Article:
Protecting Critical Business Applications & Assets
Organizations are increasingly grappling with their complex business critical application infrastructure and the changing threat landscape to which it is exposed. Enterprises struggle to quantify their enterprise and operational risk. Lacking a practical alternative, enterprises have turned to a variety of technology point solutions and consulting assessments to identify these threats. However, these common approaches have significant limitations in mission-critical complex environments.
- Traditional assessment methodologies fail to map technical risks to operational and business impact.
- Standard assessment deliverables list only vulnerabilities and fail to identify realistic (and complicated) attack scenarios that exploit them
- Assessed security impacts include only end-point attack consequences. They do not total intermediate consequences that might contribute significantly to the risks resulting from a particular attack scenario.
- Deliverables provide only organization and format for future efforts. They do not produce a general model for follow-on analyses.
- Traditional assessments fail to provide a “real time” capability to analyze risk under various assumptions about adversarial capability and in-place preventative measures.
- Most security analyses make artificial distinctions between physical and cyber assets, thus failing to recognize the importance of compensating controls.
- Ongoing, comprehensive assessment programs require very significant resource commitments; most organizations balance this cost against their need for security mitigation and remediation and cause organizations to close vulnerabilities where actual attack paths may not exist.
Filling the Gap
The team at Network & Security Technologies (N&ST) recognized that there was a need for a systematic holistic methodology that compensated for the above deficiencies. To add value to other empirical methods, this systematic approach needed to:
- Facilitate the analysis of causality:
- Vulnerability, by itself, does not represent risk. A good security analysis should identify the relationships between vulnerabilities and operational/business consequences.
- Construct attack scenarios from the causal relationships:
- In general, a realistic attack scenario will consist of cascading cause and effect (e.g., vulnerability and consequence) relationships. Thus, one vulnerability will lead to one or more effects. Each of these, in turn, will lead to higher level vulnerabilities. Any assessment process should capture these attack pathways.
- Identify links between the many different low-level compromises and a few higher-level impacts:
- The ultimate impact of a simple breach depends on the practicality of the attack scenario. The methodology should assign priority to lowlevel remediation based on the likelihood that a cascade can result in major consequences.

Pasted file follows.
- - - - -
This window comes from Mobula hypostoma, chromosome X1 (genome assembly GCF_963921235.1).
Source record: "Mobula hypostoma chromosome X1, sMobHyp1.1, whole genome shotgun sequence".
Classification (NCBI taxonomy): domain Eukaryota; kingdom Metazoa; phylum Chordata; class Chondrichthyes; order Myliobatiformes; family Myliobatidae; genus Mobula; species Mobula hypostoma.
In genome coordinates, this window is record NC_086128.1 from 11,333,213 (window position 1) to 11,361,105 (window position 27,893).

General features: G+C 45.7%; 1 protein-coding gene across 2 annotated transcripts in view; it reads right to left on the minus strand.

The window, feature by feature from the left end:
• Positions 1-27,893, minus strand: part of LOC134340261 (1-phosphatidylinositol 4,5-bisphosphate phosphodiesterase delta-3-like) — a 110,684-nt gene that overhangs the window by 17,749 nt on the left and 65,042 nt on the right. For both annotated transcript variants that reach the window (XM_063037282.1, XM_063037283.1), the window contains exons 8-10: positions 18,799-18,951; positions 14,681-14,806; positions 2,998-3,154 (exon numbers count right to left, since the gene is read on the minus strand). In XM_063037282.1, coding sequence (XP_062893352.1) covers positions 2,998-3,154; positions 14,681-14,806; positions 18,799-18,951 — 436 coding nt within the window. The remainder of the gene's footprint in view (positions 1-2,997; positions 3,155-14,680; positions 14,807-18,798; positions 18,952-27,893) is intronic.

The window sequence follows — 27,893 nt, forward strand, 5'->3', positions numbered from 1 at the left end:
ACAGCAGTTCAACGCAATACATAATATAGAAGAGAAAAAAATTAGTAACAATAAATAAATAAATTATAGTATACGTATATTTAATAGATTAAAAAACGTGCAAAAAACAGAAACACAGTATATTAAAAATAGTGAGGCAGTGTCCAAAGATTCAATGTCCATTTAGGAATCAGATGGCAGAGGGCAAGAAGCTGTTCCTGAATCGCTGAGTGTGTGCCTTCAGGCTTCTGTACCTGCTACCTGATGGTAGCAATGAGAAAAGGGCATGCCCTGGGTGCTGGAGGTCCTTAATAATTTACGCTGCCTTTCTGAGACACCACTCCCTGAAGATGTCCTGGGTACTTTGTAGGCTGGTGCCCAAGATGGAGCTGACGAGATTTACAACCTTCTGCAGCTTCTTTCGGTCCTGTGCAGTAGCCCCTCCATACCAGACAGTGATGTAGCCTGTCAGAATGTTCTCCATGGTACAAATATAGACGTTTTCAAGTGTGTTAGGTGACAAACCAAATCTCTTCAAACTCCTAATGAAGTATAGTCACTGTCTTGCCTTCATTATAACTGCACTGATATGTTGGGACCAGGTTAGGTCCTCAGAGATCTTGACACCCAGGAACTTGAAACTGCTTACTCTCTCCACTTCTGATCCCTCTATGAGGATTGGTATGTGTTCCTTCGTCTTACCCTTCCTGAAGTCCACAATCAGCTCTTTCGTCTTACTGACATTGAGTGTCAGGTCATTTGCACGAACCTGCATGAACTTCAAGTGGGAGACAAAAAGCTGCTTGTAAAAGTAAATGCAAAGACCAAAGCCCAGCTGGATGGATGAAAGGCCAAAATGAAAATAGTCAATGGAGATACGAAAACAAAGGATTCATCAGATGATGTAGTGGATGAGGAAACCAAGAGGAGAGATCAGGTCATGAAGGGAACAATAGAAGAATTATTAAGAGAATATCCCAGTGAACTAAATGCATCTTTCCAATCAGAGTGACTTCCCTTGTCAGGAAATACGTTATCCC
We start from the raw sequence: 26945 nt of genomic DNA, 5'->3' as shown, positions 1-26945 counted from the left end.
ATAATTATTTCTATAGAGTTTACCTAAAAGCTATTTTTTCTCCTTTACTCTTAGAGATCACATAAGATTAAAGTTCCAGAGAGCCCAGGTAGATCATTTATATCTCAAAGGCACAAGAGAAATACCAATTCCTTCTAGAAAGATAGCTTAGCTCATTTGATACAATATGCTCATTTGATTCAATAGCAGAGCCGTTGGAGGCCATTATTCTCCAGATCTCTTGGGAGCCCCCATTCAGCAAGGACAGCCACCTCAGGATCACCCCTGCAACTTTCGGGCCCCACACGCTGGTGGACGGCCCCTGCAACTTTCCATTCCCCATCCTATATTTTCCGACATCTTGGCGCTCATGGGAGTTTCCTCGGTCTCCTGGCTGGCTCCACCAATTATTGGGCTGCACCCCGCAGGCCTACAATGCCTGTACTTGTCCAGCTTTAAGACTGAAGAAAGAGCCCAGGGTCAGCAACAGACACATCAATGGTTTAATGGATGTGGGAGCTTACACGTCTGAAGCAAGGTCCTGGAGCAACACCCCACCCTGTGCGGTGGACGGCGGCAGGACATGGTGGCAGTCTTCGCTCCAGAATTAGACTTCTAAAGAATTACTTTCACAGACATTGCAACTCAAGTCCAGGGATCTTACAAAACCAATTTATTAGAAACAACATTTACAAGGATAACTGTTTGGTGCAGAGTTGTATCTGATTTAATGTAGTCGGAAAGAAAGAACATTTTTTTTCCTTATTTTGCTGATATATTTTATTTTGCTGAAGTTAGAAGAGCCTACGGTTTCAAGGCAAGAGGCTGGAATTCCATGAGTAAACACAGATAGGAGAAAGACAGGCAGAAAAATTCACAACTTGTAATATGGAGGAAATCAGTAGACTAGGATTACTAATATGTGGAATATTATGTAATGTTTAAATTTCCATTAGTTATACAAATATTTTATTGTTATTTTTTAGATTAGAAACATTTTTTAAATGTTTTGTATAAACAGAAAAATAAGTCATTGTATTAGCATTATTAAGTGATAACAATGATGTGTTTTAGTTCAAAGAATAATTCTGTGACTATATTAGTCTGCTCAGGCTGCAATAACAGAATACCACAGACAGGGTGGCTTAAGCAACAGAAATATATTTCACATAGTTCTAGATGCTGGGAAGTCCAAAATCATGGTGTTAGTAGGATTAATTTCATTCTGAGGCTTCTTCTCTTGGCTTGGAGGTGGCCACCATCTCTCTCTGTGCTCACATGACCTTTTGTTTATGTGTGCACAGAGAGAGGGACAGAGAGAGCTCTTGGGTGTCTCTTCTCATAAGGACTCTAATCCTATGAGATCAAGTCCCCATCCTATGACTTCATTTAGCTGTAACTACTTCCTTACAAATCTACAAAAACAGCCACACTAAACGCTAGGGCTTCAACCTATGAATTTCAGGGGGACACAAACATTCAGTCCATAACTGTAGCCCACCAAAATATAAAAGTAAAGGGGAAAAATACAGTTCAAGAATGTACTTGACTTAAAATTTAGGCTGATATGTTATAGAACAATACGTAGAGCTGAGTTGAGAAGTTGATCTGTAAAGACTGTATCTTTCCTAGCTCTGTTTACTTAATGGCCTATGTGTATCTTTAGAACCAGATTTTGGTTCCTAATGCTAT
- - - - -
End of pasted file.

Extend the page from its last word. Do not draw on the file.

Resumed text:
- Maintain running totals of intermediate impacts for each attack scenario:
- Often, the total cost of a successful attack includes much more than the terminal consequence. The process should total all consequences throughout an attack pathway.
- Assert systematic protective measures in each scenario and determine their value:
- The decision to devote resources to mitigate a particular security issue should depend upon the incremental reduction of total risk it can produce. A good process facilitates this analysis.
- Instantaneously adjust overall risk metrics to proposed changes in protective measure:
- A comprehensive assessment weighs the value of a protective measure across all attack scenarios. It should provide an executive risk analysis for the organization as a whole.
- Identify “most likely” scenarios when subject to new information about an adversary’s capabilities and motivation:
- An adversarial profile (or our assumptions about it) can change over time. A dynamic assessment methodology enables the security analyst to modify these assumptions to identify the most likely attack scenarios and their consequences.
The Attack Tree Methodology
N&ST has introduced the Attack Tree Methodology to our clients in the context of:
- Cyber/Physical Security Environments
- as the line between physical and cyber security thins; both can represent a threat to the availability of your business. Attack Trees allow a holistic view of identifying the most probable exposures. Most of the PDD-63 defined Critical Infrastructure Sectors can benefit from this holistic analysis.
- Application reviews
- critical applications that facilitate your business and customer interaction may have many inter-working component parts and platforms. Databases, middleware, applications servers, operating systems exposed to internal, external and inherent threats. Examples of this include: Any application involved with financial transactions or containing personal or sensitive business data. Attack Tree mapping can provide an illuminating perspective on where to focus and prioritization of your limited resources.